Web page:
The Families First Coronavirus Response Act was signed into law by President Trump on 3/18.
As mentioned in my previous post, the law is made up of 2 parts: 1) Now called Emergency Paid Leave Act (EPLA) and 2) The Emergency Expansion of Family Medical Leave (EFMLA).
To qualify for the 1) EPLA, the employee must not be able to work at all (remotely or on-site) due to any of the following:
- The employee is subject to any federal, state, or local quarantine
- A health care provide advised the employee to self-quarantine
- The employee has symptoms of the virus
- The employee is caring for an individual who is subject to quarantine
- The employee is caring for his/her child whose school/daycare is closed due to COVID-19
Benefits: Employees receive 2 weeks paid sick leave at their regular rate. For reasons 1-3, the amount paid can not exceed $511 per day and $5,110 in total. For 4-5, amount paid cannot exceed $200 per day and $2,000 in total.
All eligible employees may apply for EPLA on April 2.
The Secretary of Labor is required to issue guidelines to assist employers in calculating leave benefits by April 2.
To qualify for 2) EFMLA, the employee must not be able to work at all because they are caring for his/her child under 18 whose school/daycare is closed due to COVID-19.
Benefits: Up to 12 weeks of leave. The initial 10 days are unpaid (but paid through EPLA above). After the 10 days, the employee is entitled to 2/3 of normal wages for the number of hours he/she would be expected to work, up to a maximum of $200 per day and $10,000 in total.
All eligible employees may apply for EFMLA on April 2.
Employers get 100% subsidized by the government through refundable tax credits against their employer portion of Social Security taxes to pay for the benefits above. See my 3/17 email regarding this.
Frequently Asked Questions:
Q: What if the business closes temporarily or permanently? Do they still have to pay?
A: If an employee qualifies for EPLA or EFMLA, then the employer must pay and get reimbursed through tax credits later, provided they are not exempt (see below).
But, if a business closure, whether voluntary or involuntary, is the only reason the employee is out of work, then he or she does not get these paid benefits.
The Act gives the US Dept. of Labor authority to exempt small employers with fewer than 50 employees if the paid leave would cause material financial burden. At this point, we don’t know what qualifies a business that is in a tough spot as being exempt.
Q: Are businesses that move to a remote workplace for the time being required to pay for employees who have kids?
A: If the employee works remotely but takes care of kids, there’s no paid benefits. Both EPLA and EFMLA are for employees who cannot work at all (remotely or on-site). One of the qualifying reasons to receive the benefits is the need to take care of kids because of school closing.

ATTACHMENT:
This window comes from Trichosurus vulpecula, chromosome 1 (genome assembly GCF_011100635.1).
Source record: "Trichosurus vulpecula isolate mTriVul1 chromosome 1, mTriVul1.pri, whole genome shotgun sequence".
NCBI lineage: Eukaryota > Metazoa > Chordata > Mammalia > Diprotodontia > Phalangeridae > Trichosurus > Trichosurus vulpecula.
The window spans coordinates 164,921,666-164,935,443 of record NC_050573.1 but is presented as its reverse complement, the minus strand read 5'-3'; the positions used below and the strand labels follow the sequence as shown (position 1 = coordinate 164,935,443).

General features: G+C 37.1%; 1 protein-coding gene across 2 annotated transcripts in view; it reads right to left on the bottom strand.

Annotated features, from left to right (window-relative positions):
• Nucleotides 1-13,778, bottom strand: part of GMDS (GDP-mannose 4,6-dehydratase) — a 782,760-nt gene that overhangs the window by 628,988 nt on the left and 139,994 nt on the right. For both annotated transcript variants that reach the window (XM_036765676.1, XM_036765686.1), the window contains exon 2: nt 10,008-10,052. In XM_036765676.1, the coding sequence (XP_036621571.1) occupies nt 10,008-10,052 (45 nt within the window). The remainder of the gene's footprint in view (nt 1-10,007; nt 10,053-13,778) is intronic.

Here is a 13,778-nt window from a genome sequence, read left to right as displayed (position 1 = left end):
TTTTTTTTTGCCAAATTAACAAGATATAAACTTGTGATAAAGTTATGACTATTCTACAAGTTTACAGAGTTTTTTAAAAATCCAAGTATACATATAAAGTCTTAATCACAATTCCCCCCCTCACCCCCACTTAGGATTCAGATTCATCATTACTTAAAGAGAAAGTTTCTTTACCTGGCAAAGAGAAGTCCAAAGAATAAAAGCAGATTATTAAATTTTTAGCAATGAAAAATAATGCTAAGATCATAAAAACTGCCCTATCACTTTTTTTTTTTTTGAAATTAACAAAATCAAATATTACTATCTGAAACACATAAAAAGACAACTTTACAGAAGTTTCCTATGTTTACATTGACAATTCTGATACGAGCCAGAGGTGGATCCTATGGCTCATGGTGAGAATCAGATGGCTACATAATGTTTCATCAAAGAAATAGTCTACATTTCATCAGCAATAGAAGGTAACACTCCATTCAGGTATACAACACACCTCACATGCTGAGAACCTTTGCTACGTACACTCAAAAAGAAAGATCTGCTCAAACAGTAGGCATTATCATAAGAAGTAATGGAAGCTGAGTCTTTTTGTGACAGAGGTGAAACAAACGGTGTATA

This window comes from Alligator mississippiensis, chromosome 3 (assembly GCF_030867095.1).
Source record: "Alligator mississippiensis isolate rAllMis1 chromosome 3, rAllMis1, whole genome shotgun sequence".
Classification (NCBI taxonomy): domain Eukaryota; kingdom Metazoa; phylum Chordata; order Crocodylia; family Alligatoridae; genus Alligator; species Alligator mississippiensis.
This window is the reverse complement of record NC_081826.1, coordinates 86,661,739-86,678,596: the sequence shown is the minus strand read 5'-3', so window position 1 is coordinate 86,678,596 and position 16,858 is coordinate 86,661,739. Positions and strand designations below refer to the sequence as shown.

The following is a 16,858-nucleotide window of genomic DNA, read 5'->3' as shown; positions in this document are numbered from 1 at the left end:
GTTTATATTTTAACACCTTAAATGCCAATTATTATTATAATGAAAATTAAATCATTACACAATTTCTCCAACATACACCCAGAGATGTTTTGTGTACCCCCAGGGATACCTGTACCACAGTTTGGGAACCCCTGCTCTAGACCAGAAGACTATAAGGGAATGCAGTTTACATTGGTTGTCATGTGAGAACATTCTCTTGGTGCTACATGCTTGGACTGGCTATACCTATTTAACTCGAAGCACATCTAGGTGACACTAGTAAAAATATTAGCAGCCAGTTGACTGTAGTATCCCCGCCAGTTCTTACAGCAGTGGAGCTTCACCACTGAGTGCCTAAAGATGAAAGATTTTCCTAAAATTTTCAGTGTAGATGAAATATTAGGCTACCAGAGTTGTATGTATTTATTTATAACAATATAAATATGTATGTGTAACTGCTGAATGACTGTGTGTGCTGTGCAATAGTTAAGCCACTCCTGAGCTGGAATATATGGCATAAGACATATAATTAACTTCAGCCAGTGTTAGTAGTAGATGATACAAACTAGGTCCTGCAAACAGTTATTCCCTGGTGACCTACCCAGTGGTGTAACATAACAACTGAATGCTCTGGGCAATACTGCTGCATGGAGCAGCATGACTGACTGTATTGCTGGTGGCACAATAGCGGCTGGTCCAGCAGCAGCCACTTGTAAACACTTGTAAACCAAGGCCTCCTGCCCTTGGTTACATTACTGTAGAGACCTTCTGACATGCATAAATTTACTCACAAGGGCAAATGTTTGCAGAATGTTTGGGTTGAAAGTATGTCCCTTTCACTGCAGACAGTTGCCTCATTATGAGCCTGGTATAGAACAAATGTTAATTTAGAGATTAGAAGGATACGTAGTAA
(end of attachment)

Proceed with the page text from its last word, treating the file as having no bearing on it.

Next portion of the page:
Q: What if a full-time worker has their hours cut to part-time because of the coronavirus? Do they still get paid leave?
A: The Act only provides paid benefits to people who are completely unable to work due to the effect of the virus. So an employee who is still working a portion of their hours wouldn’t qualify.
Q: What’s the benefit period for EPLA and EFMLA?
A: The benefits will be available for leave that occurs from January 19, 2020 through December 31, 2020.
Q: Are part-time and self-employed workers eligible?
Yes, as long as they qualify. Part-time workers will be paid the amount they typically earn in a 2-week period. Self-employed people should calculate their average daily self-employment income for the year, then claim the amount they take as a tax credit (they can reduce their estimated quarterly tax payments in the meantime), with the above caps on income in place.
While somewhat unrelated to the Act above, SBA’s Economic injury Disaster Loans offer up to $2 million in assistance and provide vital economic support for small businesses.
Qualifications: You must have a need for the funds, you must be credit worthy, and there must be reasonable belief of repayment
Use: These loans may be used to pay fixed debts, payroll, accounts payable and other bills that can’t be paid because of the disaster’s impact. The interest rate is 3.75% for small businesses without credit available elsewhere; businesses with credit available elsewhere are not eligible. The interest rate for non-profits is 2.75%.
Terms: SBA offers loans with long-term repayments in order to keep payments affordable, up to a maximum of 30 years. Terms are determined on a case-by-case basis, based upon each borrower’s ability to repay. (This is NOT a line of credit)
IMPORTANT: Businesses with credit available elsewhere are not eligible. This means that if you currently have a line of credit, can get bank financing, or have a lot of equity in real estate or cash in the bank you will not be eligible.
The “credit elsewhere” requirement, means the borrower is unable to obtain some or all of the requested loan funds from non-SBA sources without causing undue hardship. This requirement is in place to ensure SBA-backed loans are used as a last resort.
If you want to apply: Call 1-800-659-2955, e-mail email@example.com or visit: https://www.sba.gov/funding-programs/disaster-assistance